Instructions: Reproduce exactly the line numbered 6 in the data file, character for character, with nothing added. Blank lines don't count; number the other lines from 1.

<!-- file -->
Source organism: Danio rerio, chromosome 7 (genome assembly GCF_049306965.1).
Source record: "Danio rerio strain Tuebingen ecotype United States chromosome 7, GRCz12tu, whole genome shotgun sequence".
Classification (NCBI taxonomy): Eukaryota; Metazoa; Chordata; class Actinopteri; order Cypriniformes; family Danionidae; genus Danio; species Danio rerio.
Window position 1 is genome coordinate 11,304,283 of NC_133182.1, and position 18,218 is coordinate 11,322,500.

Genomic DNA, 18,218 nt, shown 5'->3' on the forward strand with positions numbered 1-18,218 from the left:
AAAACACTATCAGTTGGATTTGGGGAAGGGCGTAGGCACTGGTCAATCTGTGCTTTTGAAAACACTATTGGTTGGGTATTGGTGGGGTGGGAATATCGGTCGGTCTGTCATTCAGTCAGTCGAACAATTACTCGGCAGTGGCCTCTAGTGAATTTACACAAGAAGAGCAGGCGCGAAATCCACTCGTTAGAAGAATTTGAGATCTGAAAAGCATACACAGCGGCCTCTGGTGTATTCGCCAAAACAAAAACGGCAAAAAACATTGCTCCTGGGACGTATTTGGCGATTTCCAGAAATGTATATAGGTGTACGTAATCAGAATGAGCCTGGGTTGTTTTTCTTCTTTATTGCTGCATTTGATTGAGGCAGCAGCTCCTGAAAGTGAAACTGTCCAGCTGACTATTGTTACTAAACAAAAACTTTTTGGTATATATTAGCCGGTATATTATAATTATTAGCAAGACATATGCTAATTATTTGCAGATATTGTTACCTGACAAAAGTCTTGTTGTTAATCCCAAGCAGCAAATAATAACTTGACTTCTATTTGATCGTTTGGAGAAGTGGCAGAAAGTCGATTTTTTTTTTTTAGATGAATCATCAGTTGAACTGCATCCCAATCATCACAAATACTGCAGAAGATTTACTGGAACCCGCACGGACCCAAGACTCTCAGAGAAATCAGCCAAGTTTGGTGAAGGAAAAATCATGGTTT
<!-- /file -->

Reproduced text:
AAAACACTATCAGTTGGATTTGGGGAAGGGCGTAGGCACTGGTCAATCTGTGCTTTTGAAAACACTATTGGTTGGGTATTGGTGGGGTGGGAATATCGGTCGGTCTGTCATTCAGTCAGTCGAACAATTACTCGGCAGTGGCCTCTAGTGAATTTACACAAGAAGAGCAGGCGCGAAATCCACTCGTTAGAAGAATTTGAGATCTGAAAAGCATACACAGCGGCCTCTGGTGTATTCGCCAAAACAAAAACGGCAAAAAACATTGCTCCTGGGACGTATTTGGCGATTTCCAGAAATGTATATAGGTGTACGTAATCAGAATGAGCCTGGGTTGTTTTTCTTCTTTATTGCTGCATTTGATTGAGGCAGCAGCTCCTGAAAGTGAAACTGTCCAGCTGACTATTGTTACTAAACAAAAACTTTTTGGTATATATTAGCCGGTATATTATAATTATTAGCAAGACATATGCTAATTATTTGCAGATATTGTTACCTGACAAAAGTCTTGTTGTTAATCCCAAGCAGCAAATAATAACTTGACTTCTATTTGATCGTTTGGAGAAGTGGCAGAAAGTCGATTTTTTTTTTTTAGATGAATCATCAGTTGAACTGCATCCCAATCATCACAAATACTGCAGAAGATTTACTGGAACCCGCACGGACCCAAGACTCTCAGAGAAATCAGCCAAGTTTGGTGAAGGAAAAATCATGGTTT